EqualityMaine’s 39th anniversary awards ceremony packed a lot of emotions into one night: recognizing the LGBTQ+ community’s heartbreaks, lifting up its leaders, fundraising for its future, whooping and hollering with the Curbside Queens, and getting groovy with DJ Disco Dungeon.

Executive Director Gia Drew got a little emotional, standing on the Aura stage and looking out at the 200 EqualityMaine supporters who made it to the Celestial Soiree on March 23, despite freezing rain that would result in widespread power outages before the night was over.

“I am most often inspired and lifted up by you,” she said. “Because you’re not a two-dimensional monolith, you’re not a stereotype or meme, you’re much more than iconic. Each of you are individuals with hopes and dreams that are uniquely your own. And together, we are a family, stronger than you know.”

The awards program recognized Tara B. Thomas, who supports HIV/AIDS organizations through data analysis; Jess Mauer, co-founder and executive director of Maine Council on Aging; student activist Joey McGlaughlin of Bangor; and Speak About It, a consent education and sexual assault prevention nonprofit.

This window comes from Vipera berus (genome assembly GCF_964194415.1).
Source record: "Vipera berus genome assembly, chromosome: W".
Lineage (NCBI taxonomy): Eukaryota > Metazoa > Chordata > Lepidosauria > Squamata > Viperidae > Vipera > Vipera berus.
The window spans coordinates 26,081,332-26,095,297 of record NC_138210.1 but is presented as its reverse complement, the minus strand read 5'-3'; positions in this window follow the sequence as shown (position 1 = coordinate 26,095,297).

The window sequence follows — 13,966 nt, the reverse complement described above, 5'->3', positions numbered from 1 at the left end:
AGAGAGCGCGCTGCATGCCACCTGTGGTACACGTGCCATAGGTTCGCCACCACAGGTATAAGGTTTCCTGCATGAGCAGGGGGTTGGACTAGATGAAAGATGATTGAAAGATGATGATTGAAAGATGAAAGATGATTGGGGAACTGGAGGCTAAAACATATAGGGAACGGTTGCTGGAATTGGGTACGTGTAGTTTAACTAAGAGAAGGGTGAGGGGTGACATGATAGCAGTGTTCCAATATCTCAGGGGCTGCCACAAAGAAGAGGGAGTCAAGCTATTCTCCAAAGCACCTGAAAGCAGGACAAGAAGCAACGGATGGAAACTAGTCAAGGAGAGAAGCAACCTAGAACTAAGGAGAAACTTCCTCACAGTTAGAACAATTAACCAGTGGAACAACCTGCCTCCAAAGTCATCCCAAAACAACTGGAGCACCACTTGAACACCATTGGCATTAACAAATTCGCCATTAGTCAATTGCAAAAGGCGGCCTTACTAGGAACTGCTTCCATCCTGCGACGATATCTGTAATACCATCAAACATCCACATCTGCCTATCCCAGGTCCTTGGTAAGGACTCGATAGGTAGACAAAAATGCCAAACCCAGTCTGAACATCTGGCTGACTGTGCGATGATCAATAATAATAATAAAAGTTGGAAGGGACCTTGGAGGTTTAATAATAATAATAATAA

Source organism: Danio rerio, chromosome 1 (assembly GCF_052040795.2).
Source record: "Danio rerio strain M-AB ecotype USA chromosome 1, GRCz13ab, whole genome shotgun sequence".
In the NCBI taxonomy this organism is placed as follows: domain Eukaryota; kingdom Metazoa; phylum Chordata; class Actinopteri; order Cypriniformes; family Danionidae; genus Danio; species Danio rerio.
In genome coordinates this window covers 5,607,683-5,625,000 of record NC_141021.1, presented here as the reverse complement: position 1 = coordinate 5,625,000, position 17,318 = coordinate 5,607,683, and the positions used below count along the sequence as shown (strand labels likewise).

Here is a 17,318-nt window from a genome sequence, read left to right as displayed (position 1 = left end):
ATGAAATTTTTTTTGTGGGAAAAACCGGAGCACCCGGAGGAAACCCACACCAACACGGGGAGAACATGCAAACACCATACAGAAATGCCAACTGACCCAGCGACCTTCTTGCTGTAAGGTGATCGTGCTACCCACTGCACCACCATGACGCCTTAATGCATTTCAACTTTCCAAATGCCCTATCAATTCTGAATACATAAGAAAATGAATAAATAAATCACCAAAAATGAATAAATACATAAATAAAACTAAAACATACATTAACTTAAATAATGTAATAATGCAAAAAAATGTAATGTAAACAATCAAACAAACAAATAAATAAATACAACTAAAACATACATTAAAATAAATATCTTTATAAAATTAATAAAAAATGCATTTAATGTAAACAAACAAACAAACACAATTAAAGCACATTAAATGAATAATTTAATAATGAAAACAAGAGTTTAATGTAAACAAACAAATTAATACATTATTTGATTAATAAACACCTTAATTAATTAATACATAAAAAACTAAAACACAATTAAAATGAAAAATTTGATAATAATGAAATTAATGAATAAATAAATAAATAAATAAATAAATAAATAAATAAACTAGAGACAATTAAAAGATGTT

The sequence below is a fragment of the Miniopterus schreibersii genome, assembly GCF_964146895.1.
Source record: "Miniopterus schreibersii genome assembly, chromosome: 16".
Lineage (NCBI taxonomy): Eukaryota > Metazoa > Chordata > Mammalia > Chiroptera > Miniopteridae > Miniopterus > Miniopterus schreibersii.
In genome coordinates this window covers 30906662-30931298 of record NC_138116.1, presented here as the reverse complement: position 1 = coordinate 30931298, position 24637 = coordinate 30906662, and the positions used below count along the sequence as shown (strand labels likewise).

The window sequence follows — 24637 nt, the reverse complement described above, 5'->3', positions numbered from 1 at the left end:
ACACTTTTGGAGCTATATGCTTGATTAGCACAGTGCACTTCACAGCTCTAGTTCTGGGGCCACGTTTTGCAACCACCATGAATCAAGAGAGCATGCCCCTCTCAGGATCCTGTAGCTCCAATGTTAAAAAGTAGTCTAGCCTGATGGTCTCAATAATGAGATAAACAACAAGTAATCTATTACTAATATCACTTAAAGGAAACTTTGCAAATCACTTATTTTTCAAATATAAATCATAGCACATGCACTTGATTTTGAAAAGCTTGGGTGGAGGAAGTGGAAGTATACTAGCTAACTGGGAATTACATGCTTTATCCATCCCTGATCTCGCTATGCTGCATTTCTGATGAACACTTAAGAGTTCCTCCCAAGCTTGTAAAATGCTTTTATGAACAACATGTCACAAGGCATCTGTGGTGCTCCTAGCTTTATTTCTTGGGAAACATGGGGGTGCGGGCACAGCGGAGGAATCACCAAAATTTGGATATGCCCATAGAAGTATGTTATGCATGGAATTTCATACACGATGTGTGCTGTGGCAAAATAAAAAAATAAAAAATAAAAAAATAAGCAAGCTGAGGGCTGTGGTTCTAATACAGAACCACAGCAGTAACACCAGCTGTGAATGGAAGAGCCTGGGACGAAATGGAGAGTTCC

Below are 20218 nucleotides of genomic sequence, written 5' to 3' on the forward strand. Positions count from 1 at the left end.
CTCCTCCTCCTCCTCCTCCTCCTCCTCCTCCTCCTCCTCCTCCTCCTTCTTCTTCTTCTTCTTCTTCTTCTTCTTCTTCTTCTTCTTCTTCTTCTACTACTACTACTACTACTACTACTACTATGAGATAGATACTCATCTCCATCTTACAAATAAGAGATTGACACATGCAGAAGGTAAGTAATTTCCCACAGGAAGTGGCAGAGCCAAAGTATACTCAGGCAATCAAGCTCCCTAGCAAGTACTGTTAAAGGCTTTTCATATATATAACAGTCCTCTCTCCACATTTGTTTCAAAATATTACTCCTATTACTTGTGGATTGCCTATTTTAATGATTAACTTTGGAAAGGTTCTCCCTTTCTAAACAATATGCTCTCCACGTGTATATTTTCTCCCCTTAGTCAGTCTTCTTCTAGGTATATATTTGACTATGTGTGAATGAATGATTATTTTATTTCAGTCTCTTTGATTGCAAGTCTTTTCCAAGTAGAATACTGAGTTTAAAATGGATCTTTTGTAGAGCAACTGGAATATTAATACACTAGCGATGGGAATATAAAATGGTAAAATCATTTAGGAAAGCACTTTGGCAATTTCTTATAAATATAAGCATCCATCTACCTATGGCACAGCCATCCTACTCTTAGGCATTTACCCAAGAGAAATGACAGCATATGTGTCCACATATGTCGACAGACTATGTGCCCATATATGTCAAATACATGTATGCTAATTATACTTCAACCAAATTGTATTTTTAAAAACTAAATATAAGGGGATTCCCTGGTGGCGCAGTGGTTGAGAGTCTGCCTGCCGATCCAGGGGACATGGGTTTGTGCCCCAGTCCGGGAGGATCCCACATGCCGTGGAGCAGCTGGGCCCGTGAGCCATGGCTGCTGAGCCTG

The Lifetime Achievement Award went to Portland-based social worker Frank Brooks, 71, for his more than four decades of clinical, instructional and advocacy work.

“His achievements are many in the areas of human development, social work and social justice,” said Rich Waiczkin, a longtime friend who is also a social worker. “The LGBTQ+ community has benefited directly from his persistent presence and diligent work.”

Brooks’ clinical social work practice, which he continues part-time, focuses on sexual orientation and gender identity. He taught social work at the University of Southern Maine from 1993 to 2003 and at the University of New England from 2014 to 2021. He is a former board member of SAGE Maine, which is now the EqualityMaine Network for Older Adults, and he serves on the Maine Council on Aging.

“I want to share this honor with everyone in this room who has been on the frontlines of the battle for civil rights and equality in the state of Maine,” Brooks said. “You’ve all supported me in my personal and professional commitments to socioeconomic, racial, political, gender and age justice.”

Amy Paradysz is a freelance writer and photographer based in Scarborough. She can be reached at amyparadysz@gmail.com.

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